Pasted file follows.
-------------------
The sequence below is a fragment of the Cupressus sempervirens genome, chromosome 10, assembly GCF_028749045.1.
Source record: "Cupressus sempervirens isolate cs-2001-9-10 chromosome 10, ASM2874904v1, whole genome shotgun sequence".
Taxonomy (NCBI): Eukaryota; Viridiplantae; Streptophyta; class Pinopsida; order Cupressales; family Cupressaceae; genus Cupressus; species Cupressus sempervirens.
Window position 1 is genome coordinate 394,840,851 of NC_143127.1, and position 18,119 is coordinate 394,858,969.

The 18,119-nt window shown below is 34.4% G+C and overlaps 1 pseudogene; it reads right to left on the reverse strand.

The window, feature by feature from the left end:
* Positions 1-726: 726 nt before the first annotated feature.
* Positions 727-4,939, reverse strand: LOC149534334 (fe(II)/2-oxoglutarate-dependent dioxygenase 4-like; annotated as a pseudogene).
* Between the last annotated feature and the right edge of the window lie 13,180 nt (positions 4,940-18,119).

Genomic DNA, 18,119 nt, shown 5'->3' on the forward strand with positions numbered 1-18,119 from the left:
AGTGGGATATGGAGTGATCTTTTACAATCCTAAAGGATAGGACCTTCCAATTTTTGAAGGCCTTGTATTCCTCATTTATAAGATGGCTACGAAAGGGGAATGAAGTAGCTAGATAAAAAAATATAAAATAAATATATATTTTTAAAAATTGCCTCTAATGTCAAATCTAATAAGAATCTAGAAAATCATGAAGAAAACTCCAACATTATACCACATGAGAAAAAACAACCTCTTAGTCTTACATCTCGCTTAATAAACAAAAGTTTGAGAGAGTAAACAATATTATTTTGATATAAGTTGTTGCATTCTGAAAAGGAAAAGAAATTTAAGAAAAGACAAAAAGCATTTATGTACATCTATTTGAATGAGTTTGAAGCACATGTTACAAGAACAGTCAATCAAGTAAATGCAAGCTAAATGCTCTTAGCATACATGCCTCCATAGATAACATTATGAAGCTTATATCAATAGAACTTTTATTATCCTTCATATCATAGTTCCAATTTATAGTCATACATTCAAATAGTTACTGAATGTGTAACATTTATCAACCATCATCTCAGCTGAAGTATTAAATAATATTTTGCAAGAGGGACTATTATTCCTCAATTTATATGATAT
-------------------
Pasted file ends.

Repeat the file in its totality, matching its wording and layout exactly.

The sequence below is a fragment of the Cupressus sempervirens genome, chromosome 10, assembly GCF_028749045.1.
Source record: "Cupressus sempervirens isolate cs-2001-9-10 chromosome 10, ASM2874904v1, whole genome shotgun sequence".
Taxonomy (NCBI): Eukaryota; Viridiplantae; Streptophyta; class Pinopsida; order Cupressales; family Cupressaceae; genus Cupressus; species Cupressus sempervirens.
Window position 1 is genome coordinate 394,840,851 of NC_143127.1, and position 18,119 is coordinate 394,858,969.

The 18,119-nt window shown below is 34.4% G+C and overlaps 1 pseudogene; it reads right to left on the reverse strand.

The window, feature by feature from the left end:
* Positions 1-726: 726 nt before the first annotated feature.
* Positions 727-4,939, reverse strand: LOC149534334 (fe(II)/2-oxoglutarate-dependent dioxygenase 4-like; annotated as a pseudogene).
* Between the last annotated feature and the right edge of the window lie 13,180 nt (positions 4,940-18,119).

Genomic DNA, 18,119 nt, shown 5'->3' on the forward strand with positions numbered 1-18,119 from the left:
AGTGGGATATGGAGTGATCTTTTACAATCCTAAAGGATAGGACCTTCCAATTTTTGAAGGCCTTGTATTCCTCATTTATAAGATGGCTACGAAAGGGGAATGAAGTAGCTAGATAAAAAAATATAAAATAAATATATATTTTTAAAAATTGCCTCTAATGTCAAATCTAATAAGAATCTAGAAAATCATGAAGAAAACTCCAACATTATACCACATGAGAAAAAACAACCTCTTAGTCTTACATCTCGCTTAATAAACAAAAGTTTGAGAGAGTAAACAATATTATTTTGATATAAGTTGTTGCATTCTGAAAAGGAAAAGAAATTTAAGAAAAGACAAAAAGCATTTATGTACATCTATTTGAATGAGTTTGAAGCACATGTTACAAGAACAGTCAATCAAGTAAATGCAAGCTAAATGCTCTTAGCATACATGCCTCCATAGATAACATTATGAAGCTTATATCAATAGAACTTTTATTATCCTTCATATCATAGTTCCAATTTATAGTCATACATTCAAATAGTTACTGAATGTGTAACATTTATCAACCATCATCTCAGCTGAAGTATTAAATAATATTTTGCAAGAGGGACTATTATTCCTCAATTTATATGATAT